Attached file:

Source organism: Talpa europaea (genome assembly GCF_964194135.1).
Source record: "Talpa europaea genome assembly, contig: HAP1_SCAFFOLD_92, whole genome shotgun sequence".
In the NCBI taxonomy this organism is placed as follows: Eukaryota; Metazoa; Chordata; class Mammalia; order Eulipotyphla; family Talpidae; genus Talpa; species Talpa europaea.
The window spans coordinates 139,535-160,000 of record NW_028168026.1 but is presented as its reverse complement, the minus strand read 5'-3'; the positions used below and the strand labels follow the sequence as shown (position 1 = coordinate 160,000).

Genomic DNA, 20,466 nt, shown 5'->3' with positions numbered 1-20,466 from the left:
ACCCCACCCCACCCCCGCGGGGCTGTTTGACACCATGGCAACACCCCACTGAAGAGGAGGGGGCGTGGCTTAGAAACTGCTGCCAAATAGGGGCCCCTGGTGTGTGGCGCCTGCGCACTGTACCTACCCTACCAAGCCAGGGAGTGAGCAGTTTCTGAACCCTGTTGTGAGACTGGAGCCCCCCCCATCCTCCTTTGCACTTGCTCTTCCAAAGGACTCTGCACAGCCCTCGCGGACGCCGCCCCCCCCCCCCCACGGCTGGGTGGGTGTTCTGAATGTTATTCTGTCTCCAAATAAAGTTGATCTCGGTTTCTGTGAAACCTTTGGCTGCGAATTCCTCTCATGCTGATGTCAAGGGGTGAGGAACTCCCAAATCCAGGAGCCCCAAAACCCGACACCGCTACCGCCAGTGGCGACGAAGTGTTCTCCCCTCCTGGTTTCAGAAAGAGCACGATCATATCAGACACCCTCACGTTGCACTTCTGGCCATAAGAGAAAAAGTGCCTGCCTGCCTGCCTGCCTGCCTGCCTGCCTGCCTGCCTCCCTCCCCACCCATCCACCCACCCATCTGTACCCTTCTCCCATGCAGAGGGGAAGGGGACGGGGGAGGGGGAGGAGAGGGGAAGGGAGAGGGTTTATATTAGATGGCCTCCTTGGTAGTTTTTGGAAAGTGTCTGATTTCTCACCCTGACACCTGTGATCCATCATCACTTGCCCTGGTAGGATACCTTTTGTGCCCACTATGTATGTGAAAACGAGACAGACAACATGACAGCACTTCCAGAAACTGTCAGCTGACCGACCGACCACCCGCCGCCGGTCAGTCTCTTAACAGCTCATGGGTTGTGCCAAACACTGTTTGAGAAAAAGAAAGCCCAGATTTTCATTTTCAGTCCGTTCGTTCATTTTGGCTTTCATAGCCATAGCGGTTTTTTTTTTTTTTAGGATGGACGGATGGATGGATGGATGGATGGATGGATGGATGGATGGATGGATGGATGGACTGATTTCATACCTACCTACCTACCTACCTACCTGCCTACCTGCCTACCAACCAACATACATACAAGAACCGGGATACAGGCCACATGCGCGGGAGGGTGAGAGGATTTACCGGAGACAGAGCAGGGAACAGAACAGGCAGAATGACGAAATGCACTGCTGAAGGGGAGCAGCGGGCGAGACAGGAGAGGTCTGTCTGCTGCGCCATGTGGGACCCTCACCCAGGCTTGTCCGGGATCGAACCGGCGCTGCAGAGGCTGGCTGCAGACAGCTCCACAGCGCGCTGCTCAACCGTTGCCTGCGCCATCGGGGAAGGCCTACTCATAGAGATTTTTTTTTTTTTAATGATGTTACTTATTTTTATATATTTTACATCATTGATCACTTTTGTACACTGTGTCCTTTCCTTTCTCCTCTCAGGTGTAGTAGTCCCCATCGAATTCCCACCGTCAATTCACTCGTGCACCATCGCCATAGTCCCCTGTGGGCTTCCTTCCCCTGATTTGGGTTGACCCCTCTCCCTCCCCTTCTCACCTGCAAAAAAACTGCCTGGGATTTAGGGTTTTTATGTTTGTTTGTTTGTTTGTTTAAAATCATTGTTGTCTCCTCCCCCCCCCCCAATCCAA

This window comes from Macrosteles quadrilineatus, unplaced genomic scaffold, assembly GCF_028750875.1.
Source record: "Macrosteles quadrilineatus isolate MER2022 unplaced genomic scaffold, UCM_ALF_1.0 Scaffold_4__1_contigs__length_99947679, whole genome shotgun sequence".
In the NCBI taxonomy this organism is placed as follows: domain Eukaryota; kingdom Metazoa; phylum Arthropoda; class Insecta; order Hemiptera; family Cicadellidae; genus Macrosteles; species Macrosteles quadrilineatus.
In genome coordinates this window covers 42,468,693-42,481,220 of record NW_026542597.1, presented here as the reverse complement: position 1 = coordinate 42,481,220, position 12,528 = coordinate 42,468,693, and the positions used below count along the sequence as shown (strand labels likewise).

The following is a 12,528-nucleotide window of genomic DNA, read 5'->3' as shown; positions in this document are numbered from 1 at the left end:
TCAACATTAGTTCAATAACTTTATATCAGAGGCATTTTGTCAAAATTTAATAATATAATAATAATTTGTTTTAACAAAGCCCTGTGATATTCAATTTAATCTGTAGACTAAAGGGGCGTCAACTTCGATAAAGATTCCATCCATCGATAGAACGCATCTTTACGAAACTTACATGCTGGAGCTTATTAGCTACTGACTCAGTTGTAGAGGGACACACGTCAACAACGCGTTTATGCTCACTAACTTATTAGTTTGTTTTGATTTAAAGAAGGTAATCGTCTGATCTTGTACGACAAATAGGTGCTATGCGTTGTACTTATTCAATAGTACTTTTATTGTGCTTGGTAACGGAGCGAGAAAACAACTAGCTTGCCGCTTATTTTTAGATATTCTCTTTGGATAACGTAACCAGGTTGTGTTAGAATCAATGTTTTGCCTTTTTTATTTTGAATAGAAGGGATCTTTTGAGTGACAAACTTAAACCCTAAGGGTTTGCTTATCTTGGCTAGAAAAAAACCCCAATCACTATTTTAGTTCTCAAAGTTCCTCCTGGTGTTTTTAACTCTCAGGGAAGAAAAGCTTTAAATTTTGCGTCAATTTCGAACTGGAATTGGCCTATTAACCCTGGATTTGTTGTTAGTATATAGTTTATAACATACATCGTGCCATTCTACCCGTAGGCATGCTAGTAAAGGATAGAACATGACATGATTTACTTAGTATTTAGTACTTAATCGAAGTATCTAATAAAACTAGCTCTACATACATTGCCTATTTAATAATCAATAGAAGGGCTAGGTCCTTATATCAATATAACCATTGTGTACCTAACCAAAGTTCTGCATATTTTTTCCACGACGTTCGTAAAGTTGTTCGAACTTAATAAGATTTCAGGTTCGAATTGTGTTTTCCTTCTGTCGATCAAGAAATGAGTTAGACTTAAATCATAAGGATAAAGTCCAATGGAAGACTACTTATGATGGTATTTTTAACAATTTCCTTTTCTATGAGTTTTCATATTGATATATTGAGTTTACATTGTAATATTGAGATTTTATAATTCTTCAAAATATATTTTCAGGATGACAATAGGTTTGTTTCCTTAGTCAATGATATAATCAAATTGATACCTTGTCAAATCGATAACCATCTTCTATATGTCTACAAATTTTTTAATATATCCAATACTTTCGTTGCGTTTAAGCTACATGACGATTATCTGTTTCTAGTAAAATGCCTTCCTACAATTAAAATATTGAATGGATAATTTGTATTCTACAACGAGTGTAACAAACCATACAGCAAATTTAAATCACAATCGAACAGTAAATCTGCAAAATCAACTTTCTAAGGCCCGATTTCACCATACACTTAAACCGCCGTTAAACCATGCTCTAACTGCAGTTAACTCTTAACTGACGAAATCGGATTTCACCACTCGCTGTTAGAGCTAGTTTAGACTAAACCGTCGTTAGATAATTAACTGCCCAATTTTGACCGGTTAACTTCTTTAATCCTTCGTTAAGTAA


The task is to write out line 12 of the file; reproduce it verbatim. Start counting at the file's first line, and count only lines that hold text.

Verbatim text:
TCAACATTAGTTCAATAACTTTATATCAGAGGCATTTTGTCAAAATTTAATAATATAATAATAATTTGTTTTAACAAAGCCCTGTGATATTCAATTTAATCTGTAGACTAAAGGGGCGTCAACTTCGATAAAGATTCCATCCATCGATAGAACGCATCTTTACGAAACTTACATGCTGGAGCTTATTAGCTACTGACTCAGTTGTAGAGGGACACACGTCAACAACGCGTTTATGCTCACTAACTTATTAGTTTGTTTTGATTTAAAGAAGGTAATCGTCTGATCTTGTACGACAAATAGGTGCTATGCGTTGTACTTATTCAATAGTACTTTTATTGTGCTTGGTAACGGAGCGAGAAAACAACTAGCTTGCCGCTTATTTTTAGATATTCTCTTTGGATAACGTAACCAGGTTGTGTTAGAATCAATGTTTTGCCTTTTTTATTTTGAATAGAAGGGATCTTTTGAGTGACAAACTTAAACCCTAAGGGTTTGCTTATCTTGGCTAGAAAAAAACCCCAATCACTATTTTAGTTCTCAAAGTTCCTCCTGGTGTTTTTAACTCTCAGGGAAGAAAAGCTTTAAATTTTGCGTCAATTTCGAACTGGAATTGGCCTATTAACCCTGGATTTGTTGTTAGTATATAGTTTATAACATACATCGTGCCATTCTACCCGTAGGCATGCTAGTAAAGGATAGAACATGACATGATTTACTTAGTATTTAGTACTTAATCGAAGTATCTAATAAAACTAGCTCTACATACATTGCCTATTTAATAATCAATAGAAGGGCTAGGTCCTTATATCAATATAACCATTGTGTACCTAACCAAAGTTCTGCATATTTTTTCCACGACGTTCGTAAAGTTGTTCGAACTTAATAAGATTTCAGGTTCGAATTGTGTTTTCCTTCTGTCGATCAAGAAATGAGTTAGACTTAAATCATAAGGATAAAGTCCAATGGAAGACTACTTATGATGGTATTTTTAACAATTTCCTTTTCTATGAGTTTTCATATTGATATATTGAGTTTACATTGTAATATTGAGATTTTATAATTCTTCAAAATATATTTTCAGGATGACAATAGGTTTGTTTCCTTAGTCAATGATATAATCAAATTGATACCTTGTCAAATCGATAACCATCTTCTATATGTCTACAAATTTTTTAATATATCCAATACTTTCGTTGCGTTTAAGCTACATGACGATTATCTGTTTCTAGTAAAATGCCTTCCTACAATTAAAATATTGAATGGATAATTTGTATTCTACAACGAGTGTAACAAACCATACAGCAAATTTAAATCACAATCGAACAGTAAATCTGCAAAATCAACTTTCTAAGGCCCGATTTCACCATACACTTAAACCGCCGTTAAACCATGCTCTAACTGCAGTTAACTCTTAACTGACGAAATCGGATTTCACCACTCGCTGTTAGAGCTAGTTTAGACTAAACCGTCGTTAGATAATTAACTGCCCAATTTTGACCGGTTAACTTCTTTAATCCTTCGTTAAGTAA